Today's great find in the energy space could be tomorrow's folly. With energy prices constantly shifting -- and the energy landscape itself in flux -- it's tough to know what's going to outperform among energy stocks. 

With that in mind, we approached three of our Motley Fool contributors and asked what energy stocks they think are worth buying right now for investors who don't mind a bit of risk in their portfolio. They chose Tellurian (TELL 68.13%)TPI Composites (TPIC 3.62%), and Occidental Petroleum (OXY -3.06%). Here's why, despite the risks, they think these stocks could be great investments. 

Six Edison bulbs with only one lit

Some energy industry stocks are riskier than others. Image source: Getty Images.

Loads of potential if things go according to plan

Tyler Crowe (Tellurian): 2019 is going to be the year where we figure out if Tellurian will live up to its promise of being an incredible investment opportunity. The company wants to build a massive liquefied natural gas (LNG) export facility on the U.S. Gulf Coast. It all comes down to some decisions this year that will determine how well investors will do with this still speculative stock.

The fundamental idea for how Tellurian will make money is certainly there. Natural gas production across the U.S. is projected to grow considerably and the price of U.S. gas is well below benchmark prices around the world. In certain shale basins like the Permian Basin, natural gas production far outstrips pipeline and processing capacity to the point that some producers will pay to have it taken away instead of flaring it at the wellhead. With cheap, abundant gas, LNG exporters have an opportunity to make a killing. Tellurian estimates at today's gas prices in the U.S. and abroad, it will generate about $8.55 per share in annual cash flow -- more than what the stock trades for today. 

Tellurian has already received all the permits it needs from regulatory bodies and is now looking to lock down some commercial partners to help pay for the construction of the facility. The company expects to make a final investment decision later this year. There will still be loads of challenges for Tellurian on the way that could make this stock look much less appealing, but if things go according to plan, then investors could be looking at a multibagger.

A high-risk chance to own 25% of the wind market

Rich Smith (TPI Composites): I'm going to admit right at the outset: I'm more than a little bit nervous making this call today. That being said, I'm still going to go out on a limb and recommend wind turbine blade maker TPI Composites as a top energy stock to buy right now -- with "right now" defined as "before 2020."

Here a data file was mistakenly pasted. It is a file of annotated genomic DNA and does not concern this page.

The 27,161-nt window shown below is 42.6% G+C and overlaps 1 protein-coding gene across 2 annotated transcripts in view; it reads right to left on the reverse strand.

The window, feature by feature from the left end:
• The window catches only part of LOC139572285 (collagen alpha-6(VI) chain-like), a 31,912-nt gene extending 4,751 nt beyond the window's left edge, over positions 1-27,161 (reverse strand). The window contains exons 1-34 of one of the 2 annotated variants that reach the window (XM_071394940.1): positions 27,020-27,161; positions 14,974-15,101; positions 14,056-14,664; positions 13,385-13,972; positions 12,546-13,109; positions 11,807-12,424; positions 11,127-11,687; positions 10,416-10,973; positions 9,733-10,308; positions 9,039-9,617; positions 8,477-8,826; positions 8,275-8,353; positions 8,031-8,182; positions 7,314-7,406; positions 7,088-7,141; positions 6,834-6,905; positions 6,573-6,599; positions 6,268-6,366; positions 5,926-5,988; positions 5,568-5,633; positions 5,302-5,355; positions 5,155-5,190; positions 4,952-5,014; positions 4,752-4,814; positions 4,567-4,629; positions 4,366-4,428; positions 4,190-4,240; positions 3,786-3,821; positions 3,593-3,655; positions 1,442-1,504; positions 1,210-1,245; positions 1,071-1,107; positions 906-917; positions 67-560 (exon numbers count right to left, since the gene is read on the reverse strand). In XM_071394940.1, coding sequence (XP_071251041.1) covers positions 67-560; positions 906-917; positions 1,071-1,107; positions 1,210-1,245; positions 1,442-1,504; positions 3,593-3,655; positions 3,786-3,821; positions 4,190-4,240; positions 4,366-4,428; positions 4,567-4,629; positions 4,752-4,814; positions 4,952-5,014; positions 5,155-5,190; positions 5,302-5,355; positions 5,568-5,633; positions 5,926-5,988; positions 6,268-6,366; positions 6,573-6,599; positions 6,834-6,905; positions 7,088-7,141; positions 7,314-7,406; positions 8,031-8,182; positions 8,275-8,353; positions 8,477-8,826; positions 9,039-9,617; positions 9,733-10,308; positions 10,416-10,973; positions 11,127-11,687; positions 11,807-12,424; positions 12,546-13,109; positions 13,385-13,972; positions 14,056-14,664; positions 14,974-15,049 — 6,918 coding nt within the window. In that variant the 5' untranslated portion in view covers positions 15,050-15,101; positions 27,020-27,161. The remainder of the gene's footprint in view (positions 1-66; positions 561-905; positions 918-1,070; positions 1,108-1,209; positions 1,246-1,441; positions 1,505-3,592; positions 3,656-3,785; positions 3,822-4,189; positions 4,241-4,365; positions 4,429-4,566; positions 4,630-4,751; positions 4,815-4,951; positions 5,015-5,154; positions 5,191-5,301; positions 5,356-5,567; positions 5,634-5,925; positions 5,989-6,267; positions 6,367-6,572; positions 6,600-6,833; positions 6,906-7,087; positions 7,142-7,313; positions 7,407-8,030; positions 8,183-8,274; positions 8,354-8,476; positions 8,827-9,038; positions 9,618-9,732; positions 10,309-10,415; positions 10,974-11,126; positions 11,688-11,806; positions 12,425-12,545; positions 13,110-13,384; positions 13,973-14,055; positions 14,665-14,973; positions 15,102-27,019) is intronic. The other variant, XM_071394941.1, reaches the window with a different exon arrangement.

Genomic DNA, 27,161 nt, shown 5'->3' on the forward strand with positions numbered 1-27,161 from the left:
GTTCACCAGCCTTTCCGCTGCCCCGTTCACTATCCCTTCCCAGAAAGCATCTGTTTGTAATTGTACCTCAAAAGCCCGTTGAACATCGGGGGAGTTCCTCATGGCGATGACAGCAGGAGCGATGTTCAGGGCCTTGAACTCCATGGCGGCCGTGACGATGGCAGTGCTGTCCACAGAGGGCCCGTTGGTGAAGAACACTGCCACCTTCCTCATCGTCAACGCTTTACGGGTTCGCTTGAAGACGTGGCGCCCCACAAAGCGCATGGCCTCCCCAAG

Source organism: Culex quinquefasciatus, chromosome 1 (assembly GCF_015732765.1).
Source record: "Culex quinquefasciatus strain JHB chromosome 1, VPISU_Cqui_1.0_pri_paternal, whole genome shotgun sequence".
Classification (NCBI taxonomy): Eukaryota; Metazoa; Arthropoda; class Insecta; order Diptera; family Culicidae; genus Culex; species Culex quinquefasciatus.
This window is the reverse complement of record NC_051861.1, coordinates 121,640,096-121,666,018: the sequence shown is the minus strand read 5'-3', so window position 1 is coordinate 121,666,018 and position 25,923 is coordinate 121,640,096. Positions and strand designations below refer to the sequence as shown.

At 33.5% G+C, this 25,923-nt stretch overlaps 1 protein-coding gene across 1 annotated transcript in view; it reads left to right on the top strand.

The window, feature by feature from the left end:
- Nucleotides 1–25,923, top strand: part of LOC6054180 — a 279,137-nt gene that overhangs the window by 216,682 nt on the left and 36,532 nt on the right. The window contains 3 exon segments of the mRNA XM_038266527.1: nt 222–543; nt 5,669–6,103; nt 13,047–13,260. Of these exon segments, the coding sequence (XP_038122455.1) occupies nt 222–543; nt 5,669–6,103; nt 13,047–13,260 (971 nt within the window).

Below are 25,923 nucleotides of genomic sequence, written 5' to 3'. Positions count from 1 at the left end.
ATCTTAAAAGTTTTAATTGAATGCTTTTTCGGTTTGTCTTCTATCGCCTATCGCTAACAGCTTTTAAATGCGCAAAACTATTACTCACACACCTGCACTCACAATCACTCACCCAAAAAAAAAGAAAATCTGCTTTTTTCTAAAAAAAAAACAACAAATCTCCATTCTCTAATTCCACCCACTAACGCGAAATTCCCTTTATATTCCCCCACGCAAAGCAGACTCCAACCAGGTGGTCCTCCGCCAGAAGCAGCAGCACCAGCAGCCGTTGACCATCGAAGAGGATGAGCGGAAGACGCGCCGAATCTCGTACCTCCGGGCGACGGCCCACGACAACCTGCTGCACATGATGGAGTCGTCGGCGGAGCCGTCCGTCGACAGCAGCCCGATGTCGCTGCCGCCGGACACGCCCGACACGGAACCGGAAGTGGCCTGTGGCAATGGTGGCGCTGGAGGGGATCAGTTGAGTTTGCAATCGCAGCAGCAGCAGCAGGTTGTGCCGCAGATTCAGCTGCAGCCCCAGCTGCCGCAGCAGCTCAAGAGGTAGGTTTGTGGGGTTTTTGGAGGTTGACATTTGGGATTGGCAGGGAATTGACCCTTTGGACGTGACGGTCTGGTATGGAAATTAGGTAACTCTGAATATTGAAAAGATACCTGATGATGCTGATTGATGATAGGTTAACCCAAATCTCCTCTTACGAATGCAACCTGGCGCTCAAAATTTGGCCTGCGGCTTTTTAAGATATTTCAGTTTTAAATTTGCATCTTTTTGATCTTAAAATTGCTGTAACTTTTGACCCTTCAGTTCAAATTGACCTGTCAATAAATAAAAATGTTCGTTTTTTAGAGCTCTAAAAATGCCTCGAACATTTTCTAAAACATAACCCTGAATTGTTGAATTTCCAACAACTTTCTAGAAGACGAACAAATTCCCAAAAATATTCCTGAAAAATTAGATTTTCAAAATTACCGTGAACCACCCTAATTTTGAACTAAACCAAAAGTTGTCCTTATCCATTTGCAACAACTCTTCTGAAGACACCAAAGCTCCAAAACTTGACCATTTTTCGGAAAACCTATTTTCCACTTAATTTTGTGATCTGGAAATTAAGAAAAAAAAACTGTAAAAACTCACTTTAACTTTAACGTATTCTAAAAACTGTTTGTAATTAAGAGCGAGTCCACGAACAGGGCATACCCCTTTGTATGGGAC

Why am I nervous, and why might this still be the right call to make? Consider TPI's last quarterly report, which my colleague Neha Chemaria ran down for us earlier in May. Sales grew 18% in Q1 2019, and billings were up 25%, indicating continued strong growth in demand for wind power. Management predicted that TPI will double its revenue to $2 billion annually by 2021, and could command as much as 25% market share in turbine blades.

Yet at the same time, a combination of materials shortages, labor strikes in Mexico, and a bankrupt customer caused TPI to miss estimates badly in Q1, leading it to report a $0.35-per-share loss -- and reverse a promised fiscal 2019 profit to predict instead as much as a $0.09-per-share loss.

So where's the opportunity in all this? 2019 is shaping up to be another lousy year for TPI, and the stock's price -- down 18% over the past year to $22 a share -- reflects that. Next year, however, analysts predict TPI will rebound to earn $2.20 per share, which at current prices works out to a P/E ratio of 10. For a stock pegged for a 35% annual growth rate over the next five years, that appears to be a very cheap price.

If, that is, the profits return next year as promised.

Worth a look after a beatdown

John Bromels (Occidental Petroleum): Sometimes it just doesn't seem like the right time to buy a company. And just after a company executed a major deal that left investors and analysts scratching their heads asking, "What were they thinking?" is probably one of those occasions. But in keeping with these higher-risk picks, now might be the time to grab a few shares of Occidental Petroleum. 

Occidental just fended off Chevron in a bidding war to purchase Anadarko Petroleum (APC), but it may have been a pyrrhic victory. While Chevron was offering $62 per share for Anadarko -- already a premium to Anadarko's then-price of less than $50 a share -- Occidental came in with a $76-per-share bid, which a lot of people think was too steep a price. In order to make that bid, Occidental had to secure financing from Warren Buffett, and it didn't come cheap

Occidental's share price has taken a 25% haircut since April as all this has played out, and investors have signaled they aren't pleased with the deal. But that pummeling has knocked its valuation to just 9.3 times earnings, a 10-year low. It's also boosted its dividend yield to a juicy 6.3%. At this price, Occidental is certainly worth considering.

And it's not like Occidental got nothing in the deal. Anadarko is one of the biggest Permian Basin producers, and with several midstream players working hard on pipelines and export terminals to get Permian oil and gas to market, that big Permian position could pay big dividends for investors who buy in now. But I'll reiterate that this isn't a slam dunk and there's a lot of risk if -- for example -- oil prices enter another sustained slump or promised Permian infrastructure doesn't materialize as planned. 

But right now, even though it looks like it overpaid for Anadarko, Occidental Petroleum may itself be oversold.